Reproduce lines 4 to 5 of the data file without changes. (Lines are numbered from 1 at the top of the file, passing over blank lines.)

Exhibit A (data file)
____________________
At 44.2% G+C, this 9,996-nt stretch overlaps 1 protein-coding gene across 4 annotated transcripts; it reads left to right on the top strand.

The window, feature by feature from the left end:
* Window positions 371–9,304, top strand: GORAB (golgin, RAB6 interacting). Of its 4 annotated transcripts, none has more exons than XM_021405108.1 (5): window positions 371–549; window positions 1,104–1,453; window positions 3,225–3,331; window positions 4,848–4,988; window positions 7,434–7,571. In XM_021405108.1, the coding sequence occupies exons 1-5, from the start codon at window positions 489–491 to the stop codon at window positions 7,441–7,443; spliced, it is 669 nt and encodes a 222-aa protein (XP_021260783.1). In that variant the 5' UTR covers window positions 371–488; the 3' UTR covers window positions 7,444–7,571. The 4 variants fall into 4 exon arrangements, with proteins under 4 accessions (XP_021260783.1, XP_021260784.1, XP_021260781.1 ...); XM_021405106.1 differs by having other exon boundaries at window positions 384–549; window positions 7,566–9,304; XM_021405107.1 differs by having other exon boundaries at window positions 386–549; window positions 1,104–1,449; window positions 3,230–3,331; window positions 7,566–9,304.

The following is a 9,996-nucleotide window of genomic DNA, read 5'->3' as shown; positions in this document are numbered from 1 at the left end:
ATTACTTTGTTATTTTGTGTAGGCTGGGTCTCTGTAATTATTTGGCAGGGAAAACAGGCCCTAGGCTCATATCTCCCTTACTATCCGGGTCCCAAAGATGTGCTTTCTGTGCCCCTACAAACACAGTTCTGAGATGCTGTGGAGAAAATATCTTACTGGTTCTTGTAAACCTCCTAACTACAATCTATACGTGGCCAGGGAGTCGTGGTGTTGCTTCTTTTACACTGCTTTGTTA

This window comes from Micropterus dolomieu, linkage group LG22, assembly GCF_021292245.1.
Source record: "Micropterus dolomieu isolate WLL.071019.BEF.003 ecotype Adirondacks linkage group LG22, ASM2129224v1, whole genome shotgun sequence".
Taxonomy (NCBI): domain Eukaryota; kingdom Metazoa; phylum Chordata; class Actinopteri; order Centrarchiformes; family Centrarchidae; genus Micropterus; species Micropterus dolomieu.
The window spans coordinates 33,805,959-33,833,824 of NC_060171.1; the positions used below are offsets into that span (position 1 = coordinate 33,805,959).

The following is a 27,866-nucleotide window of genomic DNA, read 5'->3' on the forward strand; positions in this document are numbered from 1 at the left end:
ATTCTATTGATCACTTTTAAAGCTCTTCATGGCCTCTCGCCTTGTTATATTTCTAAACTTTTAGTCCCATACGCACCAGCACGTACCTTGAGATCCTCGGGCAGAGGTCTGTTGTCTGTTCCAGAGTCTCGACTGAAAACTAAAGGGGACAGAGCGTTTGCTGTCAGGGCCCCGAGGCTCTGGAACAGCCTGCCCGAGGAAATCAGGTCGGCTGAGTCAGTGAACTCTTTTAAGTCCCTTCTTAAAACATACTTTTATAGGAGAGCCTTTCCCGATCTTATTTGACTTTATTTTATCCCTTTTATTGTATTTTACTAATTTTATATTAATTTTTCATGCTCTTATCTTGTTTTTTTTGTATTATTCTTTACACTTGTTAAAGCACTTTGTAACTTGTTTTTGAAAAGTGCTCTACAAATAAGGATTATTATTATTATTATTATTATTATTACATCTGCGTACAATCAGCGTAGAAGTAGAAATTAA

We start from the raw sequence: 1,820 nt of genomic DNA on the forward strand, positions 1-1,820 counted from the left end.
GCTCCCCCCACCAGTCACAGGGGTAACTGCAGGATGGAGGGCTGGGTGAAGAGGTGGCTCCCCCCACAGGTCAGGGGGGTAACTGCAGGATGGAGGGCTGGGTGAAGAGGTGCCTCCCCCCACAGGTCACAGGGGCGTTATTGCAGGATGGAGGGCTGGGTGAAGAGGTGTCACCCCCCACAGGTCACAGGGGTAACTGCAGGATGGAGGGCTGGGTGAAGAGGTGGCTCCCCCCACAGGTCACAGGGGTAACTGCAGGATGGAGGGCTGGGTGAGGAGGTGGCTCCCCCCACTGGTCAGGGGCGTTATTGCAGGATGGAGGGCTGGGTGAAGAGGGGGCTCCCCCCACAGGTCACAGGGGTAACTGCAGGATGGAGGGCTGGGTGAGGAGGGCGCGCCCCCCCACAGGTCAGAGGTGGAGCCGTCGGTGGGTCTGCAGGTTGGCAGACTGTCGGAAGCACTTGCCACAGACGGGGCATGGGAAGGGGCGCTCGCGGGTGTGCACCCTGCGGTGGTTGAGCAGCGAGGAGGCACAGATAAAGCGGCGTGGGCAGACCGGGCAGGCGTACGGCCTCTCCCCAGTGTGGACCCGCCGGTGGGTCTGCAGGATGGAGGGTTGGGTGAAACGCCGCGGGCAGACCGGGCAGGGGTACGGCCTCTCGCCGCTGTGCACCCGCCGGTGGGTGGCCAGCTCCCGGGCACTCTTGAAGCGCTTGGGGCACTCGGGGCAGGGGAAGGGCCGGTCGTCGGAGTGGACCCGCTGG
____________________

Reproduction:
The following is a 9,996-nucleotide window of genomic DNA, read 5'->3' as shown; positions in this document are numbered from 1 at the left end:
ATTACTTTGTTATTTTGTGTAGGCTGGGTCTCTGTAATTATTTGGCAGGGAAAACAGGCCCTAGGCTCATATCTCCCTTACTATCCGGGTCCCAAAGATGTGCTTTCTGTGCCCCTACAAACACAGTTCTGAGATGCTGTGGAGAAAATATCTTACTGGTTCTTGTAAACCTCCTAACTACAATCTATACGTGGCCAGGGAGTCGTGGTGTTGCTTCTTTTACACTGCTTTGTTA